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A killfile is a self-imposed selective blind spot and form of personal ContentFiltering, used traditionally on UseNet, MailingList├┐?0├┐, and InternetRelayChat (/ignore) as a NonViolent method of escaping the ConflictCycle by ignoring one or more of the participants. It generally comes as some kind of Wiki:RegularExpression, stored in the configuration of the client application being used, that matches against a particular person's email address or other unique identifier and causes messages from them not to be displayed.

Whilst this technique may be mostly effective for a single person reading an online community through a client application - because they simply do not see interactions with the UnwelcomeVisitor involved - it is merely a method of treating the symptom, noise, rather than the deeper cause, which may be a PersonalityConflict or one of a multitude of other reasons. Often the KillFile fails. Conversations will continue between the censored and others in the community. What you see looks much like a telephone conversation as heard from only one end. This can become very annoying as you know there is something you are missing. If the intended target talks about you, you will find it difficult to keep the person ignored. Often you will see people emplore others to KillFile the person rather than engage them. This frequently degrades into falacious and naive arguments about FreeSpeech and the need to engage people in a conflict rather than ignore them. The SignalToNoiseRatio in the community may drop as arguments flood the community about whether or not to censor the malcontent have to be made on AnIndividual to individual basis. Further, individual choices to filter the PublicCommons? disrupt or even destroy the commons as the PublicArt at the centre of the community; it no longer remains something in common.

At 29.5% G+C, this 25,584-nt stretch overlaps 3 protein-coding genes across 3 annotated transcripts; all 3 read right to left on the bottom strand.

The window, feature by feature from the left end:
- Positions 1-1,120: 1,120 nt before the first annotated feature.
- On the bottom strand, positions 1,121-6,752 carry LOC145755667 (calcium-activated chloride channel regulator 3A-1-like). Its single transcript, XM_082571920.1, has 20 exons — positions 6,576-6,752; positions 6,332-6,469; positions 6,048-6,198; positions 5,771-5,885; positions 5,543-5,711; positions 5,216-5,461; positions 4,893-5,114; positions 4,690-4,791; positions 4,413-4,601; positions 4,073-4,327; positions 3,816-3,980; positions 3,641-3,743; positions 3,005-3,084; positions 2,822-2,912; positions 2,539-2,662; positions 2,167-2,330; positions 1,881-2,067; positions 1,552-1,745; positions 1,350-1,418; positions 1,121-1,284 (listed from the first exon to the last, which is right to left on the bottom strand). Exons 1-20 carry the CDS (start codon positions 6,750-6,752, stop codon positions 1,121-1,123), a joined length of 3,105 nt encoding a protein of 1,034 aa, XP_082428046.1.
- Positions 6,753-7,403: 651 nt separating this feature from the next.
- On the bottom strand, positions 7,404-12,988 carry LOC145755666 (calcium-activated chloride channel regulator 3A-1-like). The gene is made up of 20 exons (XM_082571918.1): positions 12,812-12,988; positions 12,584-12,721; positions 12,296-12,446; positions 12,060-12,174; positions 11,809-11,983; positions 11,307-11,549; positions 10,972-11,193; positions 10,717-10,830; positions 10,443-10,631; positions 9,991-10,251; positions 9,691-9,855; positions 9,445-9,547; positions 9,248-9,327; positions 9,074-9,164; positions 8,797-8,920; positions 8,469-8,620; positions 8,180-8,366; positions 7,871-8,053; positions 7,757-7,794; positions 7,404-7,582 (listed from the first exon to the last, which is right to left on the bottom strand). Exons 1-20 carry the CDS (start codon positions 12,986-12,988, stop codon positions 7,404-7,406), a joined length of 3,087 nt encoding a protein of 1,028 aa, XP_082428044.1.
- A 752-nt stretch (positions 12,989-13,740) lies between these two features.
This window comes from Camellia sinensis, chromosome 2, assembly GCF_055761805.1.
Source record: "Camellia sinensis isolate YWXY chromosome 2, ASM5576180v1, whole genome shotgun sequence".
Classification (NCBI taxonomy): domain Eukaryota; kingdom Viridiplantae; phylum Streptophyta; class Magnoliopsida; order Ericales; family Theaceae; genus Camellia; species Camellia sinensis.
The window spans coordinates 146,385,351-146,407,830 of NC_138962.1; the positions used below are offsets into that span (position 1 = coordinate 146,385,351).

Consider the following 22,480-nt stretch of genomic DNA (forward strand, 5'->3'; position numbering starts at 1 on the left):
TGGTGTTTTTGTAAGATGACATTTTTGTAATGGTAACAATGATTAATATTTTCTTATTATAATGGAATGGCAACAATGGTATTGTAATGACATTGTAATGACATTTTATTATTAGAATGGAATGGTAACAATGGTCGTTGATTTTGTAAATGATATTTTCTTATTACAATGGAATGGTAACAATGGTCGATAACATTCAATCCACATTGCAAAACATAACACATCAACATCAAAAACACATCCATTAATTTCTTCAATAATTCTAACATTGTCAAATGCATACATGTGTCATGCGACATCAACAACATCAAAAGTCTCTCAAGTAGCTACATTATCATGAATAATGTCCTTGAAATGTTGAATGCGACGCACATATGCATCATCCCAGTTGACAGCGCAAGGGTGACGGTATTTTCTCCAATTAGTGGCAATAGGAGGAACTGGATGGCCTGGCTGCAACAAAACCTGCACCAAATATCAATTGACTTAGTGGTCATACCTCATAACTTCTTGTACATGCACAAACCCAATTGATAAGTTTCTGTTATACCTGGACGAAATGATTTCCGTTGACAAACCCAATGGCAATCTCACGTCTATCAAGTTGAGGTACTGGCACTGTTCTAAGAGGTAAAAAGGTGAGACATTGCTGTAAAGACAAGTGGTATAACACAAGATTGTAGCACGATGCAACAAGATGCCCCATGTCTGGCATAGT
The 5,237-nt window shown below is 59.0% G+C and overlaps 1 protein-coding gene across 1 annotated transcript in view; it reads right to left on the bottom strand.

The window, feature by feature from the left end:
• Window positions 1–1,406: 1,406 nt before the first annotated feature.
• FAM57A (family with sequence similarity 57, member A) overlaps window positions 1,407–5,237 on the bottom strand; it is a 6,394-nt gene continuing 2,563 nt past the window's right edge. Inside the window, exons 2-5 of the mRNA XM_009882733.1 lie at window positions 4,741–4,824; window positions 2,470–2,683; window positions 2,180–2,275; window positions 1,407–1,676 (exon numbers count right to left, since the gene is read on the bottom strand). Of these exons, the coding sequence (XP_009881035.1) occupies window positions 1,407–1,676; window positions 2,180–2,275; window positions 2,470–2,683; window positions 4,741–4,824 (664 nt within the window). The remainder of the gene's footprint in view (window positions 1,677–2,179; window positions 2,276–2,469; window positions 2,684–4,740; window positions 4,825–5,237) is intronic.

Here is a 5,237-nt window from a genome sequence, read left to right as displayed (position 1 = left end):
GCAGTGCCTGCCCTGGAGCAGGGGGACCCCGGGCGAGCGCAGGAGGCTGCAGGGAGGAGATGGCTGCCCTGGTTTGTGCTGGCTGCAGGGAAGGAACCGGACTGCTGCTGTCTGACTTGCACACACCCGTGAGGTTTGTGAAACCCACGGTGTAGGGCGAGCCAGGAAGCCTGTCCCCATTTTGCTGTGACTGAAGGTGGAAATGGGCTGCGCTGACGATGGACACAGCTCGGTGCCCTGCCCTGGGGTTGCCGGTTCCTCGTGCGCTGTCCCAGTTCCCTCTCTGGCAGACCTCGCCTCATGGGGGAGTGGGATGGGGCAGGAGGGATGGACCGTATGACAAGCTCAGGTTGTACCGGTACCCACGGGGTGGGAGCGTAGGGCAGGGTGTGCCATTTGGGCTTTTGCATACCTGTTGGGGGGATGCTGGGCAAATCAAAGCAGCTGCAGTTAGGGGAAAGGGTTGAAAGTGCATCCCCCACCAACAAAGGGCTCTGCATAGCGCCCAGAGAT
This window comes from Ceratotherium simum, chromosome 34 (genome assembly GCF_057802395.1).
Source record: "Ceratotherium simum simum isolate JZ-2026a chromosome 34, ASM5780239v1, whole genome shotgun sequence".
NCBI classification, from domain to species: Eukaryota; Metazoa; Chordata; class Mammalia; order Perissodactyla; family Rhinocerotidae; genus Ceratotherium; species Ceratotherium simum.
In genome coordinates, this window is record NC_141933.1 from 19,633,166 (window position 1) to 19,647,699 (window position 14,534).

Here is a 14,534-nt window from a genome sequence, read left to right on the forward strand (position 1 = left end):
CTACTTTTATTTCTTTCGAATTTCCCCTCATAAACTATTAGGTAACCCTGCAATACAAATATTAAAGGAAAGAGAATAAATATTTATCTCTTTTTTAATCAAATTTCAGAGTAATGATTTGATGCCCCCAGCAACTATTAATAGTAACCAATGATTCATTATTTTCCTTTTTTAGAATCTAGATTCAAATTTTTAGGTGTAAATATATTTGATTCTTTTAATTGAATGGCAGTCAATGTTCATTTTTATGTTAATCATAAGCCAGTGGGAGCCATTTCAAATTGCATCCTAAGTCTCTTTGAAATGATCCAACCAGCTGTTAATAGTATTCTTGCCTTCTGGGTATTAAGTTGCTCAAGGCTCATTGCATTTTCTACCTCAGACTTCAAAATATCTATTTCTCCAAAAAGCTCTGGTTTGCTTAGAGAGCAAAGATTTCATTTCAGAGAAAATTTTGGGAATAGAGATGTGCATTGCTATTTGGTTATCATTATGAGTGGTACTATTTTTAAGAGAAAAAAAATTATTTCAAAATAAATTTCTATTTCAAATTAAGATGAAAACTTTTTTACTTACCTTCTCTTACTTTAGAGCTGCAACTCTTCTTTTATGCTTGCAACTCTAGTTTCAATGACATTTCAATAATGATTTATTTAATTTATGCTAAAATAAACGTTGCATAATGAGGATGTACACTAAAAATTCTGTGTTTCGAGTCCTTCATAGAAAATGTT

Worse, the malcontent may attract new blood into the conflict by soliciting newcomers just in the VisitorRole or the GuestRole. A coy malcontent will be very nice to a newcomer who remains unaware of the conflict. The newcomer will see the veterans fighting with what they perceive as a nice person, and they will conclude TheCollective is deranged. Even if they don't, most newcomers will AvoidConflict rather than jump into the middle of one. This is another form of the HighLowPump?, and particularly vicious since it cuts the OnlineCommunity off from its source of new members.

Rather, a community is responsible for the security of its membership. A KillFile puts the onus onto TheIndividual rather than community. Communities suffer if they cannot guarantee a safe environment, and you will see valued CommunityMembers exercise their RightToLeave rather than use a KillFile. They may not know of KillFiles, find them too hard to use, or get tired of having to continously mount an ActiveDefense? and an active campaign against the malcontent.

When an entire community decides to KillFile someone, this makes the target a CommunityExile - an extreme form of DissuadeInteraction. This can perhaps be considered a form of CollaborativeFiltering. If that is the case, it is probably better to look into HardBanishment.

See also On building killfiles into your communities, by TomCoates? [1] and CommunityWiki:IgnorePeople.

CategoryConflict CategoryHardSecurity


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